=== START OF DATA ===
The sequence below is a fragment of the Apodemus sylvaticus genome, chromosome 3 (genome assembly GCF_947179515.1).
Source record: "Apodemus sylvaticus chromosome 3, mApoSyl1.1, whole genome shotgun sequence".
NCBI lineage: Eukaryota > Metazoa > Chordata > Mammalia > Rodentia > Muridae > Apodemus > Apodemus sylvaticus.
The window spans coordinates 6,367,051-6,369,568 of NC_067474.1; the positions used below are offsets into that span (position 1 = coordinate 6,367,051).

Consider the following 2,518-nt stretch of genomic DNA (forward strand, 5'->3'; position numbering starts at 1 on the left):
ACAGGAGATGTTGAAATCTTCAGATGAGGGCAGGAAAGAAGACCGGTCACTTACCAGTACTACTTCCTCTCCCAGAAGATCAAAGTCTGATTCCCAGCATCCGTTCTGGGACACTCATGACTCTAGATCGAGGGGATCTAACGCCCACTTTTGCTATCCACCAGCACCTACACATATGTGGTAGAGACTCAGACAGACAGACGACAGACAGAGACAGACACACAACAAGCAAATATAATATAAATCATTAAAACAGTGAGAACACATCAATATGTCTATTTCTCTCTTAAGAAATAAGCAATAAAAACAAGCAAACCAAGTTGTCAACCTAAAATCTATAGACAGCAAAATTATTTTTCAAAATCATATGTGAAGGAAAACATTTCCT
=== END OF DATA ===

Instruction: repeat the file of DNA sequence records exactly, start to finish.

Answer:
The sequence below is a fragment of the Apodemus sylvaticus genome, chromosome 3 (genome assembly GCF_947179515.1).
Source record: "Apodemus sylvaticus chromosome 3, mApoSyl1.1, whole genome shotgun sequence".
NCBI lineage: Eukaryota > Metazoa > Chordata > Mammalia > Rodentia > Muridae > Apodemus > Apodemus sylvaticus.
The window spans coordinates 6,367,051-6,369,568 of NC_067474.1; the positions used below are offsets into that span (position 1 = coordinate 6,367,051).

Consider the following 2,518-nt stretch of genomic DNA (forward strand, 5'->3'; position numbering starts at 1 on the left):
ACAGGAGATGTTGAAATCTTCAGATGAGGGCAGGAAAGAAGACCGGTCACTTACCAGTACTACTTCCTCTCCCAGAAGATCAAAGTCTGATTCCCAGCATCCGTTCTGGGACACTCATGACTCTAGATCGAGGGGATCTAACGCCCACTTTTGCTATCCACCAGCACCTACACATATGTGGTAGAGACTCAGACAGACAGACGACAGACAGAGACAGACACACAACAAGCAAATATAATATAAATCATTAAAACAGTGAGAACACATCAATATGTCTATTTCTCTCTTAAGAAATAAGCAATAAAAACAAGCAAACCAAGTTGTCAACCTAAAATCTATAGACAGCAAAATTATTTTTCAAAATCATATGTGAAGGAAAACATTTCCT